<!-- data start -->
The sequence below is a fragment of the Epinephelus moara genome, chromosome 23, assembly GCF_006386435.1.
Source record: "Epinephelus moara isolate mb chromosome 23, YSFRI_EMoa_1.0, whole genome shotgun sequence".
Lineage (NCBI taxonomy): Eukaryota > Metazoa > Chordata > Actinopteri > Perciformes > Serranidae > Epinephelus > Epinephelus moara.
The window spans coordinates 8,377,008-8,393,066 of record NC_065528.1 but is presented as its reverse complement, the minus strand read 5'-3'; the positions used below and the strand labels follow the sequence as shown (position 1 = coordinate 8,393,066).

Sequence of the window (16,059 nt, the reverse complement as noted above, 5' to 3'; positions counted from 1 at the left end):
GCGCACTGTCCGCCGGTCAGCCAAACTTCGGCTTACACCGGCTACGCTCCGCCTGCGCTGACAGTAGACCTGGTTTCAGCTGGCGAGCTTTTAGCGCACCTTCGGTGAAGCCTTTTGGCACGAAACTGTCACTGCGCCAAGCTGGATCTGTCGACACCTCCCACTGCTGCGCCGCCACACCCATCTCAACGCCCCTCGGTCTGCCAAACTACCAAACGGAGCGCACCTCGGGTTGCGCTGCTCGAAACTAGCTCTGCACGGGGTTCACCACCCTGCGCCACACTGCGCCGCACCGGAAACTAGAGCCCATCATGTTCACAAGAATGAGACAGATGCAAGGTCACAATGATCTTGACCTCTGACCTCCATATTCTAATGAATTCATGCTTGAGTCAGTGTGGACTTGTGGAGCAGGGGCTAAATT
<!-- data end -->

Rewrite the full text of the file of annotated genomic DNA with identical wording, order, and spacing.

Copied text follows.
The sequence below is a fragment of the Epinephelus moara genome, chromosome 23, assembly GCF_006386435.1.
Source record: "Epinephelus moara isolate mb chromosome 23, YSFRI_EMoa_1.0, whole genome shotgun sequence".
Lineage (NCBI taxonomy): Eukaryota > Metazoa > Chordata > Actinopteri > Perciformes > Serranidae > Epinephelus > Epinephelus moara.
The window spans coordinates 8,377,008-8,393,066 of record NC_065528.1 but is presented as its reverse complement, the minus strand read 5'-3'; the positions used below and the strand labels follow the sequence as shown (position 1 = coordinate 8,393,066).

Sequence of the window (16,059 nt, the reverse complement as noted above, 5' to 3'; positions counted from 1 at the left end):
GCGCACTGTCCGCCGGTCAGCCAAACTTCGGCTTACACCGGCTACGCTCCGCCTGCGCTGACAGTAGACCTGGTTTCAGCTGGCGAGCTTTTAGCGCACCTTCGGTGAAGCCTTTTGGCACGAAACTGTCACTGCGCCAAGCTGGATCTGTCGACACCTCCCACTGCTGCGCCGCCACACCCATCTCAACGCCCCTCGGTCTGCCAAACTACCAAACGGAGCGCACCTCGGGTTGCGCTGCTCGAAACTAGCTCTGCACGGGGTTCACCACCCTGCGCCACACTGCGCCGCACCGGAAACTAGAGCCCATCATGTTCACAAGAATGAGACAGATGCAAGGTCACAATGATCTTGACCTCTGACCTCCATATTCTAATGAATTCATGCTTGAGTCAGTGTGGACTTGTGGAGCAGGGGCTAAATT